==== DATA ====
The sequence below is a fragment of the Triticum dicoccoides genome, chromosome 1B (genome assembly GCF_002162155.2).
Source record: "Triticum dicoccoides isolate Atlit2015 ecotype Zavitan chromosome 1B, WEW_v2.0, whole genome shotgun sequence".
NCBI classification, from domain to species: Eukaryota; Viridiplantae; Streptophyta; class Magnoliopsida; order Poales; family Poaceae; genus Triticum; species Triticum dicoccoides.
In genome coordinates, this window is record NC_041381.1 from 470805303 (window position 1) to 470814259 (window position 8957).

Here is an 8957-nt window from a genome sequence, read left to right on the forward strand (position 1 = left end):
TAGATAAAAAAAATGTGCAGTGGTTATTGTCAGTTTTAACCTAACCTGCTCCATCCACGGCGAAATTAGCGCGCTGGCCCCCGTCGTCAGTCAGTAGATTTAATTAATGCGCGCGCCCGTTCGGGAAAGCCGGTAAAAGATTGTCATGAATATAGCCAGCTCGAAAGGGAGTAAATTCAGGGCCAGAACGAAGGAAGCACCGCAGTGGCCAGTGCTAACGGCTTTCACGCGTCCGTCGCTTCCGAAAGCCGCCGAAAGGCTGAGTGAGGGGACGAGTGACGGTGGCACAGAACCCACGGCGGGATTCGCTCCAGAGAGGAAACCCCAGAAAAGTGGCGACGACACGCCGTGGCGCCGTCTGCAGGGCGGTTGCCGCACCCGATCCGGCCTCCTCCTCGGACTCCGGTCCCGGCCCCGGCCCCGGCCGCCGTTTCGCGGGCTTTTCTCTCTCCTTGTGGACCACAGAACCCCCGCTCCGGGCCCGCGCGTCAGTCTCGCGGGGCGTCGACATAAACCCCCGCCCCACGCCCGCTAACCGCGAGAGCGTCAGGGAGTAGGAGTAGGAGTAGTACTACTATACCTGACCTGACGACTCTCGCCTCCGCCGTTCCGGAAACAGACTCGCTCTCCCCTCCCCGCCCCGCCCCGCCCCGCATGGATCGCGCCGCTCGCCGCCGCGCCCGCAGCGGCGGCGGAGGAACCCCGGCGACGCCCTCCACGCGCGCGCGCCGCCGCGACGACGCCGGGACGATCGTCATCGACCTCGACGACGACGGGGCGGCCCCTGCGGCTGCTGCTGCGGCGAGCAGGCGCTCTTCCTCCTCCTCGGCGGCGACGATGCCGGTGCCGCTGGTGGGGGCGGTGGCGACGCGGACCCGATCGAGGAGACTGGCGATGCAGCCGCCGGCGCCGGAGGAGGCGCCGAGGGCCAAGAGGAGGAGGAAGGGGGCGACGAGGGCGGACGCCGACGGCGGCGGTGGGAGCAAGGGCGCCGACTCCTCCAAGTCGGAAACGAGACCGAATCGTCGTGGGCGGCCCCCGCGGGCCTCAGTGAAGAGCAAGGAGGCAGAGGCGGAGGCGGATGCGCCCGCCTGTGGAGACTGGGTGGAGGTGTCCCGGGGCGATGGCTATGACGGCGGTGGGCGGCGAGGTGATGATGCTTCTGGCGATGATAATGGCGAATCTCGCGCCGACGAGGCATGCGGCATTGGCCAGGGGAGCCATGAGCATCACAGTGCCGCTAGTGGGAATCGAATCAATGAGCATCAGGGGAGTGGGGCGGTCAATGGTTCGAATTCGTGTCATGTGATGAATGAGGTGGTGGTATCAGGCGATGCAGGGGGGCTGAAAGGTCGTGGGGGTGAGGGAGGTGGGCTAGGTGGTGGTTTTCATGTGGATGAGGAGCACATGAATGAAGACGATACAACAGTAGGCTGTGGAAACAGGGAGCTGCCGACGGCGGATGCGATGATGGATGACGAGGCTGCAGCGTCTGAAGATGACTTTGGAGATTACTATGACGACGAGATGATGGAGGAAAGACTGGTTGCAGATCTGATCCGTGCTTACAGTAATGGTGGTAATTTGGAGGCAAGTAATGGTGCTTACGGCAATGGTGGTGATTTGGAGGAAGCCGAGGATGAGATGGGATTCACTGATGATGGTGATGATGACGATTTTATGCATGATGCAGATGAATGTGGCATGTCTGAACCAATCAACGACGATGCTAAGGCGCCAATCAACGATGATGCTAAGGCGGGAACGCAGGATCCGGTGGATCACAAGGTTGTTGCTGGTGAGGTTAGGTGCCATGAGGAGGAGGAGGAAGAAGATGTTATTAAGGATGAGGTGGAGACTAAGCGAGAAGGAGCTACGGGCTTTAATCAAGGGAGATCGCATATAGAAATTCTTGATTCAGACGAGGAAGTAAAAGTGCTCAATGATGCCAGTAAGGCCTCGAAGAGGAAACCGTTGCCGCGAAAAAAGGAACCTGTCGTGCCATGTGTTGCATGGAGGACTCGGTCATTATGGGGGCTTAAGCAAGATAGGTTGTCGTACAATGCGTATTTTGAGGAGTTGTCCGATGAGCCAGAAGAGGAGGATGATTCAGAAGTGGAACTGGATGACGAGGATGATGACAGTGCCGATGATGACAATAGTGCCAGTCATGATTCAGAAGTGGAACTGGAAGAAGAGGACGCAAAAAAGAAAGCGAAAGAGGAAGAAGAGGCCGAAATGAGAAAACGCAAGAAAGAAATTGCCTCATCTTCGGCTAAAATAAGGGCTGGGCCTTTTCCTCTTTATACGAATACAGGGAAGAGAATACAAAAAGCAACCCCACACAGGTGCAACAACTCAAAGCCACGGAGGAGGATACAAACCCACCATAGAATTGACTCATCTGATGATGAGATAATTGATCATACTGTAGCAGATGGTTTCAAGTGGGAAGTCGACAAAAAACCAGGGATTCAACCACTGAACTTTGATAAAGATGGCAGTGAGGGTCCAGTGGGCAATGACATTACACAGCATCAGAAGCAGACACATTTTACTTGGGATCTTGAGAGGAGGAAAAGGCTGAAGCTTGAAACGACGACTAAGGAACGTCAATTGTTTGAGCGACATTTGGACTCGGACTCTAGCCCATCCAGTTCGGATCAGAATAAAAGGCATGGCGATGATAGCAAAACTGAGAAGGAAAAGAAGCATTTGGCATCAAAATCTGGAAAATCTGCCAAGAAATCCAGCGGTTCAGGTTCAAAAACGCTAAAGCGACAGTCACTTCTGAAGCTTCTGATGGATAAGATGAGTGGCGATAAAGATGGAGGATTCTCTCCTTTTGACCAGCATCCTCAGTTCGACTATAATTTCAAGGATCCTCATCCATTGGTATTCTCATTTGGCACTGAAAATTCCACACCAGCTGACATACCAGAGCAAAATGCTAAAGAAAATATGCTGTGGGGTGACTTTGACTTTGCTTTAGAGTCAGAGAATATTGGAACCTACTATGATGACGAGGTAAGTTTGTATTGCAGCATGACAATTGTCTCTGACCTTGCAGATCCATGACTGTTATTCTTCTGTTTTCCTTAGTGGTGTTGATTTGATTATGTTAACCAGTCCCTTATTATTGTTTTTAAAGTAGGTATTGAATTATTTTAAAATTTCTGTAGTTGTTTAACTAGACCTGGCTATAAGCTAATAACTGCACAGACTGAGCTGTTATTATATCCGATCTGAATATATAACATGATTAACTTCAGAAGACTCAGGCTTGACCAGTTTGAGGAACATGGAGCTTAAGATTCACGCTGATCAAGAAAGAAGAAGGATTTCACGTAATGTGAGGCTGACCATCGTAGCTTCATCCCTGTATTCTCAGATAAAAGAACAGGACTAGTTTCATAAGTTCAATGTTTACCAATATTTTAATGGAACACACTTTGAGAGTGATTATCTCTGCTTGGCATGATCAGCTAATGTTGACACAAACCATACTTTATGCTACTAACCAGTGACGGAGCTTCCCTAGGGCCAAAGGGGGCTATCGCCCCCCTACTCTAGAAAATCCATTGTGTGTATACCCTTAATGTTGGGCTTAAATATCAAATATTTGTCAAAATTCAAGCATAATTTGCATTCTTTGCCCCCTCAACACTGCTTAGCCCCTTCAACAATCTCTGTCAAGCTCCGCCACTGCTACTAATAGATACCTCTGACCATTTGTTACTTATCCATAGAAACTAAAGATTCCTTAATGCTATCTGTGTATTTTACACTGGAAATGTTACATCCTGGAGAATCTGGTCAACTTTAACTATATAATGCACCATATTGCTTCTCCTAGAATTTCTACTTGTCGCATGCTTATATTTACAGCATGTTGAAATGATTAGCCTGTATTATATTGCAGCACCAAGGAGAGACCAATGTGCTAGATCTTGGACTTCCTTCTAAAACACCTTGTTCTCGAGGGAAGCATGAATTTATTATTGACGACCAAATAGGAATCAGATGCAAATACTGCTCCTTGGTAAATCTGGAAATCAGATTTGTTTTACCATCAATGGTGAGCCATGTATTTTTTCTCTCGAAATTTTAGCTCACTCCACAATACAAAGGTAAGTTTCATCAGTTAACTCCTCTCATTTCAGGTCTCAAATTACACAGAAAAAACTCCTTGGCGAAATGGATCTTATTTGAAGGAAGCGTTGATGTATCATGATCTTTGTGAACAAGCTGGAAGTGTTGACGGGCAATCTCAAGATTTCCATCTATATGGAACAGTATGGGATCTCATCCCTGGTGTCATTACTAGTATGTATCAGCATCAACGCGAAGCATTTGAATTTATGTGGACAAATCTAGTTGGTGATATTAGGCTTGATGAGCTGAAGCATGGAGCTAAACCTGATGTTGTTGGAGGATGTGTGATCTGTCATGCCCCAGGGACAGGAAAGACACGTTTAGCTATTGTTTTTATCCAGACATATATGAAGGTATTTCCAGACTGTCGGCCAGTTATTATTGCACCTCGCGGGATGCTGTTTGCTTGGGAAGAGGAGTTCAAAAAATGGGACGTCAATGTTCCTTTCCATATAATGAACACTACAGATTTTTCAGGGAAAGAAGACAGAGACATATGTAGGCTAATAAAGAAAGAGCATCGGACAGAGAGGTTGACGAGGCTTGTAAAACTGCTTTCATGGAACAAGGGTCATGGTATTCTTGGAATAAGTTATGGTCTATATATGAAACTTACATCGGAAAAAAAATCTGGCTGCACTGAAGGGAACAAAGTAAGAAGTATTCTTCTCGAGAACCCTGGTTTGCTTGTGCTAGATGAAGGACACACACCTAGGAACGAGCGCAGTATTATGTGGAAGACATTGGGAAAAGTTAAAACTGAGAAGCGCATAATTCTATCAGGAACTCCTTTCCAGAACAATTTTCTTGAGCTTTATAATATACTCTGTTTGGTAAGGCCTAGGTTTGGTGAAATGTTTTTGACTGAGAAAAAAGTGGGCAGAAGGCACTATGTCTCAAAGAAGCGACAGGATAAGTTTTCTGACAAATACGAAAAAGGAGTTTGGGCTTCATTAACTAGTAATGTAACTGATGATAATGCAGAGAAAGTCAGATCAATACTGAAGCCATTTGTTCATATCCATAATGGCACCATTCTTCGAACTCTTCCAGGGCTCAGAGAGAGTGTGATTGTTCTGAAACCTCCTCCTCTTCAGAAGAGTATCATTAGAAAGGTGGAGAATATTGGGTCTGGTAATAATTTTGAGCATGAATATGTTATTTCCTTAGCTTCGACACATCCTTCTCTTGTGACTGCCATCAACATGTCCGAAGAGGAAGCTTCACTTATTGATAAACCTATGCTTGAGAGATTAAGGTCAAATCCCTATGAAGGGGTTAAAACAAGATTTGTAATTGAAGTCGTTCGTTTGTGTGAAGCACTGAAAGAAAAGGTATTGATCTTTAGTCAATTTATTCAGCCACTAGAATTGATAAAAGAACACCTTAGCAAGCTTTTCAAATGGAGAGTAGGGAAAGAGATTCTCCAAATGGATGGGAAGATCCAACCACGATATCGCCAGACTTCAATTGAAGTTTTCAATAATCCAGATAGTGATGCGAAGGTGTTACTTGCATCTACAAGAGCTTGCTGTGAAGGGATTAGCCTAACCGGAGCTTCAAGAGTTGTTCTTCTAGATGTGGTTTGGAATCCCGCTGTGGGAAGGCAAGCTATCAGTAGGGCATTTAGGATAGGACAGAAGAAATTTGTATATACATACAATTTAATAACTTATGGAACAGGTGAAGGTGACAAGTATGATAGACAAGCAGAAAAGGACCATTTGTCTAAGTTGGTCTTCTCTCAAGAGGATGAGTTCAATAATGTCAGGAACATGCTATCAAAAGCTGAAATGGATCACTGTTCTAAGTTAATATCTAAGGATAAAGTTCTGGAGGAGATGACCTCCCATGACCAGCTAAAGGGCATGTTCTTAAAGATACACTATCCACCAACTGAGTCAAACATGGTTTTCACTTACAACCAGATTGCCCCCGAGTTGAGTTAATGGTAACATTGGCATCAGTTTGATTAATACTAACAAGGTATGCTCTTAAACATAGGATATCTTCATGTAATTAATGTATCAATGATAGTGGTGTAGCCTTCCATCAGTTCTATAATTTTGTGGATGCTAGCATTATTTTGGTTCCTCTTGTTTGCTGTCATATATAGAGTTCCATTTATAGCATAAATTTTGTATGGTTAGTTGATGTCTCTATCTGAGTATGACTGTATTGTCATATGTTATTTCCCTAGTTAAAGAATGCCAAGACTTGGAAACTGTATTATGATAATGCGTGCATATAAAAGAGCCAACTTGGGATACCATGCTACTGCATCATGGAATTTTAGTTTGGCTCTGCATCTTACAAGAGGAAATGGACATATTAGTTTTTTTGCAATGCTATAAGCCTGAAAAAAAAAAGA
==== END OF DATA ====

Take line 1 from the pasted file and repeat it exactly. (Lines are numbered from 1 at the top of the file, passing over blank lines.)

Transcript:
The sequence below is a fragment of the Triticum dicoccoides genome, chromosome 1B (genome assembly GCF_002162155.2).